In almost all cultures of the world, white is considered sacred, a symbol of divinity, holiness, purity and wisdom, and has been revered since ancient times. In poetry, it is referred to as the “mother colour” from which all other colours are derived. In ancient Egypt, white was associated with rebirth and the cult of the dead, and in ancient Rome it was considered a status colour in which only aristocrats and high officials dressed.
Among the Turkic-Mongol peoples, the colour white is associated with all sorts of beliefs, prohibitions, omens and superstitions. First and foremost, this refers to milk and dairy products, commonly called “aq” (aq as /white food), which must not be spilled. Milk/kumys is a component of ritual acts on the Nauryz – “aq kobeisin!” or “aq mol bolsyn!”, and also things/objects are sprinkled with it: a banner, a new carpet, etc.
In the ritual sphere, special importance was given to the colour white: The chosen Khan was lifted up on a white felt, the bride and groom sat on it during wedding ceremonies, etc. White/light-coloured animals were preferred as sacrificial animals, and white-coloured birds such as the swan, skylark and others were elevated to the rank of untouchable sacred birds.
For Kazakhs, white is still a positive, pure colour. For example, aq könil (bright soul), aq zhurek (good heart), aq niet (good wishes), etc. In some cases, white is used as a symbol of holiness, honour and recognition: aq tüeniñ qarny zharylu (good news), aq tileu (pure wishes); a symbol of holiness: aq süt (mother’s milk), aq saqal (elder, aksakal), aq zhaulyk (mother), etc.
In addition, white serves as a symbol of kinship, i.e., belonging to an aristocratic clan: aq süiek (aristocrat, white bones), aq orda (khan horde), aq üi (ruler’s house), etc.
The adjective “aq” can also mean “beautiful”: aq tamaq (delicate neck), aqqu moiyn (white neck of the swan), etc.
White in Kazakh culture is a symbol of purity, righteousness and high social status. In applied arts, a chest decorated with silver or metal plates was called “aq sandyk” (white chest).
Among Kazakhs there are some customs connected with whiteness:
Aq kuiu – luring a snake out of the house; aq belbeu – a carrying belt of white cloth worn by male relatives of the deceased; aq bailau (aqtiq) – the tradition of tying strips of white cloth to trees growing in sacred places or presenting a piece of cloth in mazars; aq tayakka süienu – using a white staff in funeral rites, etc.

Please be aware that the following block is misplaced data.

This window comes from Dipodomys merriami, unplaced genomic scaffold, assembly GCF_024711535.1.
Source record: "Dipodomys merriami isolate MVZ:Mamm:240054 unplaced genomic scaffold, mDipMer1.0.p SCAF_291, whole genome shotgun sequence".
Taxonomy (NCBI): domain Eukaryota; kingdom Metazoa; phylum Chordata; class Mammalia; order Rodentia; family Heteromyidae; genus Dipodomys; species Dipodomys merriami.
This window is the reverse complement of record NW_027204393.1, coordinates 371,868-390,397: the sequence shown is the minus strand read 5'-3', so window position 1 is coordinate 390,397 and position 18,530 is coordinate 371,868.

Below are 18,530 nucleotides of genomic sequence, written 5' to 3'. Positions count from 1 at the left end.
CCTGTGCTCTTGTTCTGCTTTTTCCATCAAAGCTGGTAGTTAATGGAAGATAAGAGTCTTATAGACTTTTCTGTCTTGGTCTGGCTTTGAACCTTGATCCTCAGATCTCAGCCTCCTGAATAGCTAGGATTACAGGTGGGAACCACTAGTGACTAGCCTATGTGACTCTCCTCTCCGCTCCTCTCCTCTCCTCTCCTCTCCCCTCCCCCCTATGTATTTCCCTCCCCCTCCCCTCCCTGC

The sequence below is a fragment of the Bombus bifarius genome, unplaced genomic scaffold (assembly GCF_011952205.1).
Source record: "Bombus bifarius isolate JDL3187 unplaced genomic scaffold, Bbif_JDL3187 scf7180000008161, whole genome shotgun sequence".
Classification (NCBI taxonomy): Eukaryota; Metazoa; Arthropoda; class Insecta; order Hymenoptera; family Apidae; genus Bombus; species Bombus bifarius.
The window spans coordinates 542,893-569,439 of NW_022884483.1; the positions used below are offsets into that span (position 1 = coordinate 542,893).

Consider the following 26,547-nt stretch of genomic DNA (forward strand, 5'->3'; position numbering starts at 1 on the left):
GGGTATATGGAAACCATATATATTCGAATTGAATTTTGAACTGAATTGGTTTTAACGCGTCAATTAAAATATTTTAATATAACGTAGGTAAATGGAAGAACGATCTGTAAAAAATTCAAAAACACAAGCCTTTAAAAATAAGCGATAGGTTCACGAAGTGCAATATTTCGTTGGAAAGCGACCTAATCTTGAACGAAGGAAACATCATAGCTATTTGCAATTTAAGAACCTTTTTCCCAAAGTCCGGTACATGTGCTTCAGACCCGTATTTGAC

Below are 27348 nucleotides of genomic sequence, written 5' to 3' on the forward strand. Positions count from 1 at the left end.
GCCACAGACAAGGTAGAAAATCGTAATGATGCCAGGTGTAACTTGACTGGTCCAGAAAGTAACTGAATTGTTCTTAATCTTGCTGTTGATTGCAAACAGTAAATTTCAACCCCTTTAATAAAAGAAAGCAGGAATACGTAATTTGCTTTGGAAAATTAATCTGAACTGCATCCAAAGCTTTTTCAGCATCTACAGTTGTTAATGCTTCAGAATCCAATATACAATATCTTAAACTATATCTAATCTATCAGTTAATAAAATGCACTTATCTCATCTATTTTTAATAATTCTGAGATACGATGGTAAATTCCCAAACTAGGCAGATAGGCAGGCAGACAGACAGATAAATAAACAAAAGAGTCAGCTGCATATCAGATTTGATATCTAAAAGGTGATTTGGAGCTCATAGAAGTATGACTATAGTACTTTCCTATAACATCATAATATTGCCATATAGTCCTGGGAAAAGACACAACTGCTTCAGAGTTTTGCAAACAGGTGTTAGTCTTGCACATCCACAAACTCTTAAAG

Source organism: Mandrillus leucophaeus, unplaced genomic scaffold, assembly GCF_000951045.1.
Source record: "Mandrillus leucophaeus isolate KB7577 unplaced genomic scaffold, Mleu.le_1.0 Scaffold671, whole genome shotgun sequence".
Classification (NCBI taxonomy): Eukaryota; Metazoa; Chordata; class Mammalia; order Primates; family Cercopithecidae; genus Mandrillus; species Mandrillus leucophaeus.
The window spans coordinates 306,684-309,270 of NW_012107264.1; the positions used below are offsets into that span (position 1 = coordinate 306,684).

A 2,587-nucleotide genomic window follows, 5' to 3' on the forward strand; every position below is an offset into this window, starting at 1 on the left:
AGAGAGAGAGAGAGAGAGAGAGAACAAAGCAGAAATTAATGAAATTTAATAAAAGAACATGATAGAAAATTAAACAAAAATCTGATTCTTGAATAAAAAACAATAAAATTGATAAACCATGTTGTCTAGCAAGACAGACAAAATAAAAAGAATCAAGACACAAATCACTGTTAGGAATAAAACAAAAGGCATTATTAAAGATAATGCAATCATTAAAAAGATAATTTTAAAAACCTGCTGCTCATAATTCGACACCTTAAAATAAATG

The word “aq” among Turkic peoples was associated with the West, with the western side of the world, as well as with the meaning “flowing, flowing fast”. In the Kazakh language, aq is a synonym for the colour boz (grey, whitish). In the understanding of the people, any light surface is considered white. The image of white (grey) horses and mares is popular not only in Turkic mythology and folklore, but also in world culture in general.
Combinations of white with other colours are of no small importance in Kazakh culture. For example, the white and red pattern of woven baskur ribbons was considered magical and meant “majestic life force”. White in combination with other colours had the magical function of a talisman, which was reflected in the women’s headgear, the kimeshek. Young women wore a more colourful combination of red, green and other colours on a white background. Older women decorated their kimeshek with a combination of white and pastel, softer tones. It is believed that in the first case the bright decoration symbolised youth, fertility, etc., and in the second a quiet fading, a kind of humility before inevitable old age.
Equally popular among Central Asian peoples was the combination of white and blue, which can be found in architecture (the combination is used on facade panels) and in ceramics. For example, a bowl with white and blue colouring was called “toi legen/lyagan”,” which was specially ordered from artisans for traditional family celebrations (weddings, circumcisions, etc.).